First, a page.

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Insights | March 22, 2024

Forging a COI Relationship in 3 Steps

There’s almost certainly an accountant, lawyer or other specialist you come into contact with on a regular basis. But do they actively recommend your services to their clients?

These relationships can yield better leads with easier conversions than other forms of prospecting, and yet few advisors have a dedicated COI strategy. If you’re among those who do not, here are the three main steps to get started.

Introduce highlights.

COIs need a reason to take notice. Even if you have a relationship already, formalizing a referral process with another professional is a step they need to justify with real advantages. A brief, high-level introduction, shared digitally or in person, can broach the idea that a referral partnership would benefit their clients and their practice.

Present advantages.

Take the time to define a clear value proposition for COIs. This should be different from (though related to) your value proposition for clients, and it should explain how a partnership with you will further the COI’s goals. What can you do for their clients and what does that do for their perceived value? Is there an opportunity for you to introduce your clients to their service?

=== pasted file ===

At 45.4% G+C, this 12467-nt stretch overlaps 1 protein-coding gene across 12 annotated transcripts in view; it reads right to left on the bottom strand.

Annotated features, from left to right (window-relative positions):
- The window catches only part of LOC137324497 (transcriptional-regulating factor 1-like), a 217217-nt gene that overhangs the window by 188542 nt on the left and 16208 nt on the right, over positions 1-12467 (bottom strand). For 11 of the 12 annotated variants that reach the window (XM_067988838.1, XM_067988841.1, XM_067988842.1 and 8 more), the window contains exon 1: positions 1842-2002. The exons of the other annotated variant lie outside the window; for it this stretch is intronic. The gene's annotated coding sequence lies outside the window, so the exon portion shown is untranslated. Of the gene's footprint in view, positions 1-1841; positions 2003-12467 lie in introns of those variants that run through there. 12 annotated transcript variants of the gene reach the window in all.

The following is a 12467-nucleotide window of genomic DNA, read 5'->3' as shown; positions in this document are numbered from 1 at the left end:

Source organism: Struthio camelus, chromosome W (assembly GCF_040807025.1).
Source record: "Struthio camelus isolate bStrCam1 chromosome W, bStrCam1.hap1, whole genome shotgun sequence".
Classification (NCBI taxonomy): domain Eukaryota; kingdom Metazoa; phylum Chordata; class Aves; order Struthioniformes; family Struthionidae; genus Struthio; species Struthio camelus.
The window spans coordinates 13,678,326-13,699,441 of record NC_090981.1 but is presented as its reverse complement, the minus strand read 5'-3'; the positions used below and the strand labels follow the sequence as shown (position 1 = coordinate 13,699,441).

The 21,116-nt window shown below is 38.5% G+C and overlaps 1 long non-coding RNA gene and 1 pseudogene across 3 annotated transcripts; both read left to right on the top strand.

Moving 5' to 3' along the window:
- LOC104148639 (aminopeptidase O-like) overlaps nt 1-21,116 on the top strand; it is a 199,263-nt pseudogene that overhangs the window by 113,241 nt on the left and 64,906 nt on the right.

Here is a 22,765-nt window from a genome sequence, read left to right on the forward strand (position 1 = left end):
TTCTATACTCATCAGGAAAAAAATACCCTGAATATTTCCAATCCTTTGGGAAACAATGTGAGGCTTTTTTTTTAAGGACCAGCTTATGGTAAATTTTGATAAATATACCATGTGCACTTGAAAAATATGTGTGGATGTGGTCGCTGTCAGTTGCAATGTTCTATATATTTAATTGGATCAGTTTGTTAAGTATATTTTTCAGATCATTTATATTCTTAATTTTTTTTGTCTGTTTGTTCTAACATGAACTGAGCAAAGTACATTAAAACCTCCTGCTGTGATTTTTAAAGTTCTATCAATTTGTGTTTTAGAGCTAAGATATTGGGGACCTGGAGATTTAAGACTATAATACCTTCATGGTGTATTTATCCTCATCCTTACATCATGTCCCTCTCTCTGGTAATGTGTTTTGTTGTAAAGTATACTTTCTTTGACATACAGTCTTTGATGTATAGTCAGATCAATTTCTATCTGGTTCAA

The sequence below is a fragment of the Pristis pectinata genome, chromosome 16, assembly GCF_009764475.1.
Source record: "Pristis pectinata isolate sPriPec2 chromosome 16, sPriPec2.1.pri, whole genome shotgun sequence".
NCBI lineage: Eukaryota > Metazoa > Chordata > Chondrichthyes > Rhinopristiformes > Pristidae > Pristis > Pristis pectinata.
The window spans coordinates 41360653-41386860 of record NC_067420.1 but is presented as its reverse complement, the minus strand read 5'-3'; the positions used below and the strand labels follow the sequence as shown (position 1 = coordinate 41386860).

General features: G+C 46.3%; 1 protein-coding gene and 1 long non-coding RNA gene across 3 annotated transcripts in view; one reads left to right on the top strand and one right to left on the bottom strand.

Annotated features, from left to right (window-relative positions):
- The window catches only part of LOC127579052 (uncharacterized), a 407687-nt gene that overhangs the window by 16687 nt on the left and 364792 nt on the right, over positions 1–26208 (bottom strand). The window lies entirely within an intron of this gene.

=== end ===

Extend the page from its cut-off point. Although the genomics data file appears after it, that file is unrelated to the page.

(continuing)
If your introduction leads to a conversation, your presentation material should lay out this value proposition in more detail. Spell out the advantages, share testimonials and success stories, list the qualifications of your team, and include any relevant details for the referral process itself. Which client types are suited to your service and how can your COI put them in touch with you?

Provide tools.

Make it easy for your COI to refer clients to you. This could mean hosting an event or simply providing practical collateral that they can include in their client onboarding packages, pass to clients during review meetings, or share digitally to introduce your practice.

Again, any tools you provide should include a distinct message for your COI’s clients, whether they’re individuals navigating divorce, business owners planning for succession, or pre-retirees looking for guidance. The easier you make it on them, the more likely they are to follow through with the referral process.

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